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Are some NFL owners rooting for the CBA to fail?

The NFL’s proposed collective bargaining agreement is going to be voted on by NFL players in the next week. Roughly 1,900 players have until Thursday to cast their votes, but not all the owners are on board. Some of them may even be rooting for the proposal to fail.

Some players, including Richard Sherman, weren’t happy about those reports, either.

When the team owners voted on the CBA, it wasn’t unanimous. There was a faction that voted no, and some reportedly want an 18-game season as soon as possible. With the CBA’s approval far from a sure thing — especially with upper-echelon guys like Russell Wilson and Aaron Rodgers coming out against it — the small faction of owners could be trying to throw a wrench in the works as the players vote. But it’s also entirely possible that the owners are floating that 18-game season idea to try to scare the players into approving the proposed CBA.

This is an anti-labor technique that has been used by management since workers began organizing. If the players don’t pass the proposed CBA, which numerous players have issues with, the owners are threatening an even worse deal for the players. If the deal can get worse, that makes the proposed CBA look fantastic by comparison.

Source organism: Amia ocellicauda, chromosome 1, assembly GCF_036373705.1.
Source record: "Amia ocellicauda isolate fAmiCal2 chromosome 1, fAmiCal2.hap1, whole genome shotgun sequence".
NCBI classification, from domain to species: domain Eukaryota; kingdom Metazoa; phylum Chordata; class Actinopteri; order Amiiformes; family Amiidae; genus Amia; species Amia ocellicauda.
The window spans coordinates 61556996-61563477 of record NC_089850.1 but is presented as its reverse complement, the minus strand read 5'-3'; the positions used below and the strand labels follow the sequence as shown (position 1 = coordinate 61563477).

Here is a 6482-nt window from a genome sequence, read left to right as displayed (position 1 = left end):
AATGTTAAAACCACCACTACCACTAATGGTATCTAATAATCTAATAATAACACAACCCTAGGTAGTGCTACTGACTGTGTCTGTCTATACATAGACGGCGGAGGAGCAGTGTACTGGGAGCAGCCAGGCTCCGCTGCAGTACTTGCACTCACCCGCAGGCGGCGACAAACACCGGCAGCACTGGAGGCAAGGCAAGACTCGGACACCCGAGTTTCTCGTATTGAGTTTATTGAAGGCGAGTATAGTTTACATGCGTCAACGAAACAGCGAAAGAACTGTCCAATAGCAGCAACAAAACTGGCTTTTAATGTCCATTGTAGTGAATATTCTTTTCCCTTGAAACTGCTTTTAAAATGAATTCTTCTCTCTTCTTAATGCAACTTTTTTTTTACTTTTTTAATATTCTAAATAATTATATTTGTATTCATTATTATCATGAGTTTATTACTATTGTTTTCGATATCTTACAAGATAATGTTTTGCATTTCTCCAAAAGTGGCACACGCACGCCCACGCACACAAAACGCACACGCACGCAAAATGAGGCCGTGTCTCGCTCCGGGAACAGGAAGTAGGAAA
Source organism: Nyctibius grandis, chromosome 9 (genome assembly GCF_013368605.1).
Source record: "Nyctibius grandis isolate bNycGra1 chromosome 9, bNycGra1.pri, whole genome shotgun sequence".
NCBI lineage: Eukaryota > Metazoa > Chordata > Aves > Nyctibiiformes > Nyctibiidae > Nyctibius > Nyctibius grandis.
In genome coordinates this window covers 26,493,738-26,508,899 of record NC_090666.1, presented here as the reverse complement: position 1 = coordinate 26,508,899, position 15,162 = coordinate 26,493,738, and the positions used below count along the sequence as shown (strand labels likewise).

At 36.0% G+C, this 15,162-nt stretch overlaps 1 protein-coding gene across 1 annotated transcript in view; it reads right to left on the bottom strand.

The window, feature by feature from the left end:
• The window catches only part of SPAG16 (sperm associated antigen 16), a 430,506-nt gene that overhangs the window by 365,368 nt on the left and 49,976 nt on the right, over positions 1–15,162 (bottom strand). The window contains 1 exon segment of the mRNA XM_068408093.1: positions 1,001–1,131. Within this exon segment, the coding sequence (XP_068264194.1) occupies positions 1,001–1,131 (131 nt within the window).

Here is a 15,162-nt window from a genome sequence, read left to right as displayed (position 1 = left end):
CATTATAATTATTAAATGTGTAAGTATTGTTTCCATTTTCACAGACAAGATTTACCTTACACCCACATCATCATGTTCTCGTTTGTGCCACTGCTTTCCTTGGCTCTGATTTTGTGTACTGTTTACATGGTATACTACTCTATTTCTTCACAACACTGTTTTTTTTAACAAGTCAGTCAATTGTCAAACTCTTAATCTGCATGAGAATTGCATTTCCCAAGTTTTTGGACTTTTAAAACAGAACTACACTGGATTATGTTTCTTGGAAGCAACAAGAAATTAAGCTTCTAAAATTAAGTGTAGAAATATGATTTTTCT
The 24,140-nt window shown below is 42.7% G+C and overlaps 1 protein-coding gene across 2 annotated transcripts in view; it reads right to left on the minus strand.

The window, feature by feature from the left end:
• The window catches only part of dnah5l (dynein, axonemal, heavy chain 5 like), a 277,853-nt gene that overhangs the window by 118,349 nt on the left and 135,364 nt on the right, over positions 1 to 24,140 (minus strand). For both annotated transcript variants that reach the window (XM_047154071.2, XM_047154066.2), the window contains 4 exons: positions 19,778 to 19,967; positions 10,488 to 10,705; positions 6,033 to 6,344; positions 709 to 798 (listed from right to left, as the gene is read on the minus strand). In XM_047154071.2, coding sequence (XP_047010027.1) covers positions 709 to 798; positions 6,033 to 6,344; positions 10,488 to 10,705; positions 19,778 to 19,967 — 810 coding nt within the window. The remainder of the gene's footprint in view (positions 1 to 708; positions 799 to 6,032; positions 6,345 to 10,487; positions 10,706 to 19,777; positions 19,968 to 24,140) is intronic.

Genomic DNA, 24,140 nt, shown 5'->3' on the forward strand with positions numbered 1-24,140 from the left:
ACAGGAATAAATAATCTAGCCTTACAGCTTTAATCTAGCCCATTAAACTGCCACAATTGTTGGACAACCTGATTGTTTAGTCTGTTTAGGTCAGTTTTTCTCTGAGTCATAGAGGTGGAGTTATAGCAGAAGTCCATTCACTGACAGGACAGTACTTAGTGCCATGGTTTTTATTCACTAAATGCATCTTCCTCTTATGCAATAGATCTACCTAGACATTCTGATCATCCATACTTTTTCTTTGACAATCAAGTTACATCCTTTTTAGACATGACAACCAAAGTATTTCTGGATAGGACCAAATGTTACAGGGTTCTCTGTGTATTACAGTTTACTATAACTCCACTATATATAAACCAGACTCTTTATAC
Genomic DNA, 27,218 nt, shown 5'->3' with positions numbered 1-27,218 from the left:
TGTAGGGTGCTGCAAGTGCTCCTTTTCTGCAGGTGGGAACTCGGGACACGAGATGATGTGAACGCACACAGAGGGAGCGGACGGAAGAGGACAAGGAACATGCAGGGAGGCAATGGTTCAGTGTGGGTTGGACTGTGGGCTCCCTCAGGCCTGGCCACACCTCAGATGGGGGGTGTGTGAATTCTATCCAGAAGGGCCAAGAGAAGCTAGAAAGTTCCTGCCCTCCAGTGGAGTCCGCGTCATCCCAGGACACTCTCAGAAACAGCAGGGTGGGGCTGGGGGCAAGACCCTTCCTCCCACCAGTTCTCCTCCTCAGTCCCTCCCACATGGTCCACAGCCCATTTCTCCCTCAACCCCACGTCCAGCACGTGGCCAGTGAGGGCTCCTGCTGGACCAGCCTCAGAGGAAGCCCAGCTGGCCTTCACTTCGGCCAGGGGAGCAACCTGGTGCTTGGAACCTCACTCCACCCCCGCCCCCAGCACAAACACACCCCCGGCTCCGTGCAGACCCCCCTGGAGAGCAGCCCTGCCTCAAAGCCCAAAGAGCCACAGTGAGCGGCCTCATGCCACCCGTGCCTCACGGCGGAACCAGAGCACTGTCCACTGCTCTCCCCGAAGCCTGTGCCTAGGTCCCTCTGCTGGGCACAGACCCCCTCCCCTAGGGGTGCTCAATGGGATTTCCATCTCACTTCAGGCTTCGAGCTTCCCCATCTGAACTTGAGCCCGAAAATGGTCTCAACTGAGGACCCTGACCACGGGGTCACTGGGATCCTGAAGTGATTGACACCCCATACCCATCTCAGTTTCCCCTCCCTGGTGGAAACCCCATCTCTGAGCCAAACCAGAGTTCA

The NFL owners appear to be indirectly threatening a worse CBA if the current proposal isn't approved by the players. (Rich Graessle/PPI/Icon Sportswire via Getty Images)

There are real consequences for the players if they vote down the CBA. Team owners have already decided that they won’t negotiate again until next year, when the current agreement expires. The last best offer — essentially the proposed CBA — would be imposed as the new work rules until a CBA can be finalized. At that point, the players can accept the deal or go on strike. If the NFL thinks the players will strike, they’ll lock them out and hire replacements like they did in 1987.

If this seems like it’s tilted toward the owners, that’s because it is. The only way the players will ever be able to get a better deal or survive a work stoppage is if they’re unified. But a report like this from a league source reveals something important: The owners are likely scared of the power NFL players have as a unified group. The owners may have billions and billions of dollars, but the players still have all the talent. Without that, all the owners have are empty stadiums and really bad football games.

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